After The British Library acquired 36 boxes of research materials in 2020 to form the Kim Stallwood Archive, there was still a considerable amount of animal rights stuff in my office. I needed to find a permanent home for it. This included an audiovisual archive, a collection of 200 plus leaflets from the 19th and 20th centuries, posters, artifacts, artwork, publications, a library of more than 3,000 books, and much more. My research led me to discover Tier im Recht in Zurich, Switzerland.
Since 1996, TIR has advocated for strong legal protections for animals. Its mission is to improve legal, ethical, and social human-animal relationships. I discovered from their website that TIR had a library that included at least 20,000 books, essays, and films on animals and the law, ethics, and society. Exciting enough for me. But what I then discovered made me even happier. TIR considers its library as a fundamental and integral resource to its campaigns. In other words, TIR’s library isn’t just a bookcase in the corner of someone’s office where books, randomly shelved on a bookcase, hide in the corner. The TIR library is a unique resource, professionally managed, providing vital intelligence to the organisation’s legal work in animal rights.
In 2019, I had no contact with TIR but hoped someone from the organisation would be present at the Mainstreaming Animal Protection conference in Denmark, organised by the Center for Animal Defence, where I was speaking about making animal rights a mainstream political issue. TIR’s deputy executive director Vanessa Gerritsen and attorney Isabelle Perler were present, and we were introduced to each other.
Vanessa and I began a series of Zoom calls in which we learned about each other’s interest in libraries and our work for animal rights. She kindly introduced me to Moena Zeller, TIR’s librarian. As the conversation developed, it became clear that TIR would be an ideal repository for my collection. What’s more, TIR quickly committed to acquiring it. However, COVID happened, which delayed the dates by some two years of when we would be able to visit each other. Moena spent a couple of days with me in my office to see my collection in November 2021. I spent a week with TIR in Zurich in March. I want to share with you some brief recollections from that visit.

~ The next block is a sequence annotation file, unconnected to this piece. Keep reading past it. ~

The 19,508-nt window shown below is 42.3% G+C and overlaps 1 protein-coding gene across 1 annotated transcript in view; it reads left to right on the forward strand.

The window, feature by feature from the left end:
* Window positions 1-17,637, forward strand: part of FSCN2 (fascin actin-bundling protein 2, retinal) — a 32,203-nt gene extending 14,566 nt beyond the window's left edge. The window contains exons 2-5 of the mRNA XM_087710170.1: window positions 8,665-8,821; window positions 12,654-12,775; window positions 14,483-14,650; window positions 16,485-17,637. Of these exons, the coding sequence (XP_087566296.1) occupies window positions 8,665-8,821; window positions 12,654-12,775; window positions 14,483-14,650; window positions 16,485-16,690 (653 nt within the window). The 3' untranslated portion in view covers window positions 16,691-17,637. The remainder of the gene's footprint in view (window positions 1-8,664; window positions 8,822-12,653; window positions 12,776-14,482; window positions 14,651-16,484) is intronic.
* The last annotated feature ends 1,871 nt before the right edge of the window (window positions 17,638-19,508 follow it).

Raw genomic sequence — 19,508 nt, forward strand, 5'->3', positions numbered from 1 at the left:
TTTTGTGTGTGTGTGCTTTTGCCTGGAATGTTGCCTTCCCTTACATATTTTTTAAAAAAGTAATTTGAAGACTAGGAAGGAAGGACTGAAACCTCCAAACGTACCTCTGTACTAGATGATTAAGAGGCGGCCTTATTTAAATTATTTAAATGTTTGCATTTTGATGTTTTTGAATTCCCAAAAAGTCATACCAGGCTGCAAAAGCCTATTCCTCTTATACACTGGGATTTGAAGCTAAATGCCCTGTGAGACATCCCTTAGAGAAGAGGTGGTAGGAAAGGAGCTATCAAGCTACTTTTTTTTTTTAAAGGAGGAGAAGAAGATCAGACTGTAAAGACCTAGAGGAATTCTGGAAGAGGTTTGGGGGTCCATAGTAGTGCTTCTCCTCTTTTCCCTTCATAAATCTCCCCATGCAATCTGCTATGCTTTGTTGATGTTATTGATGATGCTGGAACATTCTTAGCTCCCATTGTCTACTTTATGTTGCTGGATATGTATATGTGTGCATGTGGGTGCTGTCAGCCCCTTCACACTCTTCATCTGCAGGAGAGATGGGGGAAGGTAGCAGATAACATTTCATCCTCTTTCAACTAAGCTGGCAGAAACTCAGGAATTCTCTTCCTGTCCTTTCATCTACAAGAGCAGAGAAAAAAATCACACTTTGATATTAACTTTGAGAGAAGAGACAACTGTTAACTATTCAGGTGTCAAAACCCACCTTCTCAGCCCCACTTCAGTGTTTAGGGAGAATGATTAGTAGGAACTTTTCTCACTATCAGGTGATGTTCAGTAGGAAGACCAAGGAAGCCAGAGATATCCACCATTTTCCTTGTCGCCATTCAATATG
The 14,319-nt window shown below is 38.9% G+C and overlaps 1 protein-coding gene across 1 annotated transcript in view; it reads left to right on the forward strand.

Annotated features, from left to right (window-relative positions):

TIR is an impressive organisation. Its library is exceptionally well organised, extensive, and easy to use. The tens of thousands of items are catalogued and searchable on a database, which can be accessed from its website. Further, TIR is committed to improving access. It is working with a government agency to make it possible for its database to be accessible through an online network of professional and scientific libraries throughout Switzerland. Not only does Moena work tirelessly on the library, which she helped to establish, she is also a professionally trained and qualified book and paper conservator. One morning, Moena kindly showed me around her studio and explained her work to me.
Vanessa was keen for me to meet with Vanessa Koch, who also works some of her time in the library. She also collects materials related to animals and brought some of them to show me. The photo shows just a few items from her very extensive, unusual, and extraordinary collection. This was also my first opportunity to meet Gieri Bolliger, TIR’s executive director, an attorney-at-law, who has been working for TIR since 2000, taking over its management in 2007.
Vanessa also kindly arranged for Charlotte Blattner to join us for dinner one evening. Charlotte is a Senior Lecturer and Researcher at the University of Berne, specializing in climate law, animal law, and environmental law. She is the author of Protecting Animals Within and Across Borders (OUP; 2019) and co-editor of Animal Labour: A New Frontier of Interspecies Justice? (OUP; 2018) with Will Kymlicka and Kendra Coulter. We had a great time discussing tactics and strategies related to animal law and animal rights. Stay tuned for an announcement from the Culture & Animals Foundation involving Charlotte.
Many thanks to Vanessa Gerritsen who very kindly arranged my visit, including a busy five days of meetings with many of TIR’s staff. I was impressed with everyone I met and their work. For example, TIR publishes an annual review of the country’s animal welfare law enforcement. I learnt that this report is used by local governments to evaluate their effectiveness in upholding legislation and evaluating its enforcement. Some use TIR’s report internally to argue for an increase in budgets to do a more effective job protecting animals. Wouldn’t it be great if every country had an animal rights organisation that conducted such an audit?
Please visit TIR’s website to learn more about this outstanding organisation.
I returned home feeling confident that I had made the right decision for my animal rights collection to be incorporated into TIR’s library. I will post more in the coming months about how we will be making this happen.